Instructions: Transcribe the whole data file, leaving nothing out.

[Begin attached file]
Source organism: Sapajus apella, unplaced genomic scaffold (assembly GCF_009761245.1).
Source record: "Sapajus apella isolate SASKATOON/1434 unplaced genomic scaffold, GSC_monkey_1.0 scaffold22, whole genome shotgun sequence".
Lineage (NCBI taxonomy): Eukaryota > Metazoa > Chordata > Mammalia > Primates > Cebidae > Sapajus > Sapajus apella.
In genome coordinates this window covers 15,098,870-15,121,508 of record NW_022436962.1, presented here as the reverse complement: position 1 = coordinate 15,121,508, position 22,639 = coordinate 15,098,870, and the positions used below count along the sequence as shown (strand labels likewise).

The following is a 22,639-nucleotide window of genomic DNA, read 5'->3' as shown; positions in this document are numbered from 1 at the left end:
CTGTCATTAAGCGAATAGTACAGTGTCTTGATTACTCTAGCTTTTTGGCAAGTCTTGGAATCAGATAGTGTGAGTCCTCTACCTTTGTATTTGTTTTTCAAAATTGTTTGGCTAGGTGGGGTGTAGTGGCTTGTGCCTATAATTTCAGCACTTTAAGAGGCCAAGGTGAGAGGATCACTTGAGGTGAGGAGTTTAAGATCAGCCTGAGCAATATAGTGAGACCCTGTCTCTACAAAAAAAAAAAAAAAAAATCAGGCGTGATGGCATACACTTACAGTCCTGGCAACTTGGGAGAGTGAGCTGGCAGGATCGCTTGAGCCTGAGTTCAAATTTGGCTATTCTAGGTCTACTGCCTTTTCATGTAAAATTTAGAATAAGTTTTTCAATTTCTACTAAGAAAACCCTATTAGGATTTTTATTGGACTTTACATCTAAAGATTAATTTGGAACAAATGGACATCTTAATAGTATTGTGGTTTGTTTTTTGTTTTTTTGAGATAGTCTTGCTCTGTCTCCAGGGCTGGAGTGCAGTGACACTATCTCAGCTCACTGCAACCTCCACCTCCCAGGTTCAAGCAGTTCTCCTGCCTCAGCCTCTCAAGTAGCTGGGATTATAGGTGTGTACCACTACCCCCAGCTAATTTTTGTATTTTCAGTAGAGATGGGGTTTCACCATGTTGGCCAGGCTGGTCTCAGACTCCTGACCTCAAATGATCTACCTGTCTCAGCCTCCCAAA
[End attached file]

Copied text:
Source organism: Sapajus apella, unplaced genomic scaffold (assembly GCF_009761245.1).
Source record: "Sapajus apella isolate SASKATOON/1434 unplaced genomic scaffold, GSC_monkey_1.0 scaffold22, whole genome shotgun sequence".
Lineage (NCBI taxonomy): Eukaryota > Metazoa > Chordata > Mammalia > Primates > Cebidae > Sapajus > Sapajus apella.
In genome coordinates this window covers 15,098,870-15,121,508 of record NW_022436962.1, presented here as the reverse complement: position 1 = coordinate 15,121,508, position 22,639 = coordinate 15,098,870, and the positions used below count along the sequence as shown (strand labels likewise).

The following is a 22,639-nucleotide window of genomic DNA, read 5'->3' as shown; positions in this document are numbered from 1 at the left end:
CTGTCATTAAGCGAATAGTACAGTGTCTTGATTACTCTAGCTTTTTGGCAAGTCTTGGAATCAGATAGTGTGAGTCCTCTACCTTTGTATTTGTTTTTCAAAATTGTTTGGCTAGGTGGGGTGTAGTGGCTTGTGCCTATAATTTCAGCACTTTAAGAGGCCAAGGTGAGAGGATCACTTGAGGTGAGGAGTTTAAGATCAGCCTGAGCAATATAGTGAGACCCTGTCTCTACAAAAAAAAAAAAAAAAAATCAGGCGTGATGGCATACACTTACAGTCCTGGCAACTTGGGAGAGTGAGCTGGCAGGATCGCTTGAGCCTGAGTTCAAATTTGGCTATTCTAGGTCTACTGCCTTTTCATGTAAAATTTAGAATAAGTTTTTCAATTTCTACTAAGAAAACCCTATTAGGATTTTTATTGGACTTTACATCTAAAGATTAATTTGGAACAAATGGACATCTTAATAGTATTGTGGTTTGTTTTTTGTTTTTTTGAGATAGTCTTGCTCTGTCTCCAGGGCTGGAGTGCAGTGACACTATCTCAGCTCACTGCAACCTCCACCTCCCAGGTTCAAGCAGTTCTCCTGCCTCAGCCTCTCAAGTAGCTGGGATTATAGGTGTGTACCACTACCCCCAGCTAATTTTTGTATTTTCAGTAGAGATGGGGTTTCACCATGTTGGCCAGGCTGGTCTCAGACTCCTGACCTCAAATGATCTACCTGTCTCAGCCTCCCAAA